Books

This week marks the 70th anniversary of the bombings of Hiroshima and Nagasaki. The atomic and plutonium bombs killed 129,000-246,000 people, mostly civilians. A year later, John Hersey's classic Hiroshima was published in the New Yorker; subsequently brought out in book form by Knopf, it has never been out of print and has sold more than three million copies. 
As the 2016 presidential campaign gains momentum, one thing you can count on during the ceremonial browbeating and breast-beating competition will be a concurrent surge in "rant lit" books. They're the ones that aren't simply published, but seem to be hurled ferociously across the political divide in a high stakes game of biblio-dodgeball.
This week marks the 70th anniversary of the bombings of Hiroshima and Nagasaki. The atomic and plutonium bombs killed 129,000-246,000 people, mostly civilians. A year later, John Hersey's classic Hiroshima was published in the New Yorker; subsequently brought out in book form by Knopf, it has never been out of print and has sold more than three million copies.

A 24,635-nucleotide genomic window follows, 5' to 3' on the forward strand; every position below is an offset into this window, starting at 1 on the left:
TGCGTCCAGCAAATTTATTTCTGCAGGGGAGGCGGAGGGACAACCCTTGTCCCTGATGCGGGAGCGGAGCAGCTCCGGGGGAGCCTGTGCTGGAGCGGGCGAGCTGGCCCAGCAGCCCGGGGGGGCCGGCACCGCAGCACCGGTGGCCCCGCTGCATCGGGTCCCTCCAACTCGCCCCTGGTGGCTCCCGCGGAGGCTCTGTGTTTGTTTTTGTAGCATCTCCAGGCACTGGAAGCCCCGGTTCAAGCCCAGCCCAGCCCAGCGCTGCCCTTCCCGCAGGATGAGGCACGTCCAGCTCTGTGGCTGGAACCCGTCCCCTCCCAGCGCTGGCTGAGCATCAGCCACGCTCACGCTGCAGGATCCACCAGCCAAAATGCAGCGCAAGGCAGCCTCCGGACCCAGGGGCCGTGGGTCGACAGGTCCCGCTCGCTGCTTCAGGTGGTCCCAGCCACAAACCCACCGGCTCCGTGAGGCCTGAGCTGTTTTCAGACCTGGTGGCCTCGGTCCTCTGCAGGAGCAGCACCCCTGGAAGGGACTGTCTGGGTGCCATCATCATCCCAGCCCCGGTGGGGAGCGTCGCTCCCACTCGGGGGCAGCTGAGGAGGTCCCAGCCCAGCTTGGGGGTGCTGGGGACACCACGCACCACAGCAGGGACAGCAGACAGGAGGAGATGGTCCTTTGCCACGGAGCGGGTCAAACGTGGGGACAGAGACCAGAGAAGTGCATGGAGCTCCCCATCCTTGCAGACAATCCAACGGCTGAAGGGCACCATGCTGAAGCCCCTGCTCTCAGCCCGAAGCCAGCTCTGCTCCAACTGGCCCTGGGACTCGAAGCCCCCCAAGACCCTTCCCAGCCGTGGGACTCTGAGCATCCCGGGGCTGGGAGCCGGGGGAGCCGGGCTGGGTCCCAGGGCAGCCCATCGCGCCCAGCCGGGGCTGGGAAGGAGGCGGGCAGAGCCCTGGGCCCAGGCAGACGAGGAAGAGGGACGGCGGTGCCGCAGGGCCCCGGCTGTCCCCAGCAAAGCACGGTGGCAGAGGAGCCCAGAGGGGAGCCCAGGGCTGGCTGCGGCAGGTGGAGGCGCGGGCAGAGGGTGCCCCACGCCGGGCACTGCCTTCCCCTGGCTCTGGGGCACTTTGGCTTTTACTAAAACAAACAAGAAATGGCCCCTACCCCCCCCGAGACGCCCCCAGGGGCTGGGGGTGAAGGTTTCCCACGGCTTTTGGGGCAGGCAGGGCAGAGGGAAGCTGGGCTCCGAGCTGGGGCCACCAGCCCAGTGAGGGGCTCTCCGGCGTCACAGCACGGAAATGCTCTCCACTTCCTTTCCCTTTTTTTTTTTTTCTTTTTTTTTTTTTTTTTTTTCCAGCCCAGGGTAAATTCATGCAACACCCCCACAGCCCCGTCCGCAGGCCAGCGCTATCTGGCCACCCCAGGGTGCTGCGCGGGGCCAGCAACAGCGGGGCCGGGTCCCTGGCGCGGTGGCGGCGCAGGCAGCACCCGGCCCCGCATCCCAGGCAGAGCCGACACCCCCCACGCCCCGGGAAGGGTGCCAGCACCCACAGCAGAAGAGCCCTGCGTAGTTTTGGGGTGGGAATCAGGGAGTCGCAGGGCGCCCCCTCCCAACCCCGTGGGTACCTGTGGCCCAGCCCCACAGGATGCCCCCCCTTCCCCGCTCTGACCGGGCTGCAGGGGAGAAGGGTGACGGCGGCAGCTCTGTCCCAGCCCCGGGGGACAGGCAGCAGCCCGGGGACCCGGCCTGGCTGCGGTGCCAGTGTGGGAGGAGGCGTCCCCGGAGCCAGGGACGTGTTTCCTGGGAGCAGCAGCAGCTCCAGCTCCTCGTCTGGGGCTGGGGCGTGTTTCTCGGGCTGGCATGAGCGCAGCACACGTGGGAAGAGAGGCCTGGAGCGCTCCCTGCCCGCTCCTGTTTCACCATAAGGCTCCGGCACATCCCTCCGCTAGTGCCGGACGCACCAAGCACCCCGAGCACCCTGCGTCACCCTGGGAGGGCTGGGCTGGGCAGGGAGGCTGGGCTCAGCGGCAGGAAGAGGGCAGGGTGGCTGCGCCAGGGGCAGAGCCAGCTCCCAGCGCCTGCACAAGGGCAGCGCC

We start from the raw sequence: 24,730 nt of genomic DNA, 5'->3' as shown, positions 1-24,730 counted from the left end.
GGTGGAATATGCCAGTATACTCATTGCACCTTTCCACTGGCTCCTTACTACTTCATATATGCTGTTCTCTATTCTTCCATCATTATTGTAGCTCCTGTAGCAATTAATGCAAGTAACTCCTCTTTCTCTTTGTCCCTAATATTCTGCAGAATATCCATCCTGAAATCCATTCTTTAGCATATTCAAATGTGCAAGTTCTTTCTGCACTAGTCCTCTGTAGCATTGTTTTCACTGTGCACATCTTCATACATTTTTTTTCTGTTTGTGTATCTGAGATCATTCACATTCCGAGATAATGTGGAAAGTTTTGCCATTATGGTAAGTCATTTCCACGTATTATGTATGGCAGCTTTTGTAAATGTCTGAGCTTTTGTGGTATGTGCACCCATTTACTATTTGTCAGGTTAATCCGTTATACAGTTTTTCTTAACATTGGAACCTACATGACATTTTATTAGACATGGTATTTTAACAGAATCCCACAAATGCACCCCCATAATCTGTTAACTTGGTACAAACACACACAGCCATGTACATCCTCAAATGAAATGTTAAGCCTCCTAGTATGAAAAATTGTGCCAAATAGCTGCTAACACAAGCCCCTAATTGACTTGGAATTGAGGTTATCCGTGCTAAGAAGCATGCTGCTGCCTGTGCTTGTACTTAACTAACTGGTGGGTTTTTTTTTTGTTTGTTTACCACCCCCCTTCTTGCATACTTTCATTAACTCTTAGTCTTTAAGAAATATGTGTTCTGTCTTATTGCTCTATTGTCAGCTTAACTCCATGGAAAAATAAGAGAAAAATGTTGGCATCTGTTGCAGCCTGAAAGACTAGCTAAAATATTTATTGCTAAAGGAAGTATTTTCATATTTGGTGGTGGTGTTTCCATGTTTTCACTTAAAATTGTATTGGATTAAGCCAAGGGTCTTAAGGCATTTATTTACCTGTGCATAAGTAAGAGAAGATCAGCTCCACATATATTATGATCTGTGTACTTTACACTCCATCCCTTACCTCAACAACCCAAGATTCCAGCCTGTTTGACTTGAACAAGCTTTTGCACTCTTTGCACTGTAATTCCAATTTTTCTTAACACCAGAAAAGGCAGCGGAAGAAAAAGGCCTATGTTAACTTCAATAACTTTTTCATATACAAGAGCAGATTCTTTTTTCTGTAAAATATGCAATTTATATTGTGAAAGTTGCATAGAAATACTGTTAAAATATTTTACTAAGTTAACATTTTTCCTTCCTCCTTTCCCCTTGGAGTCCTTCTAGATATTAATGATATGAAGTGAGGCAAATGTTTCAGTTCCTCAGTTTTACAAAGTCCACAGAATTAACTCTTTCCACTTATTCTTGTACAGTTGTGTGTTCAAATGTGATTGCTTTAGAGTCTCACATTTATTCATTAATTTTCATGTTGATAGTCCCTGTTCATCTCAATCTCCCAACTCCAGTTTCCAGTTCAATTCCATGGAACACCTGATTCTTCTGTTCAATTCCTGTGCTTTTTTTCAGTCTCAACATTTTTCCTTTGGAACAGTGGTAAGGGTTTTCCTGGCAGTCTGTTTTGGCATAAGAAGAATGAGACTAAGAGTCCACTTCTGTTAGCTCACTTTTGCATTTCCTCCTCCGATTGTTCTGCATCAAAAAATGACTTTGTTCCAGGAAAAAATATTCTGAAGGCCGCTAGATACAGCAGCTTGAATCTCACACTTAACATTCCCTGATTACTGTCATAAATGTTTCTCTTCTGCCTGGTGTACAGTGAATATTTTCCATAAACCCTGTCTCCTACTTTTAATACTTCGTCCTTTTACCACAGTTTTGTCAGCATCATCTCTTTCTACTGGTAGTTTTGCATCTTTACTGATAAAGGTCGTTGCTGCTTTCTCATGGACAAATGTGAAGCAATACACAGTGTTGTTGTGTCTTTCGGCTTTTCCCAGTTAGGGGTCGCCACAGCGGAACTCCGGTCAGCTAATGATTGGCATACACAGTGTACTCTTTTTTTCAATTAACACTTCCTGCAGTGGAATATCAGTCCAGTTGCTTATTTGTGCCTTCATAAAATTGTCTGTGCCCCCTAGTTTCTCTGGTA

Recently, Chronicle Books published Lists of Note: An Eclectic Collection Deserving of a Wider Audience, compiled by Shaun Usher. Usher's 125 lists, with facsimiles or illustrations, will intrigue and amuse, and sometimes surprise: Einstein, as his first marriage deteriorated, imposed conditions on his wife if they were to stay together, including "I will receive three meals regularly in my room....
As a kid, I never went to summer camp. The farthest I ever got from home was family camping trips to the Oregon coast, and if it wasn't the mosquitoes, it was the rain that bummed us out. But had I known then just how terrible a summer vacation could be, I probably wouldn't have whined so much.
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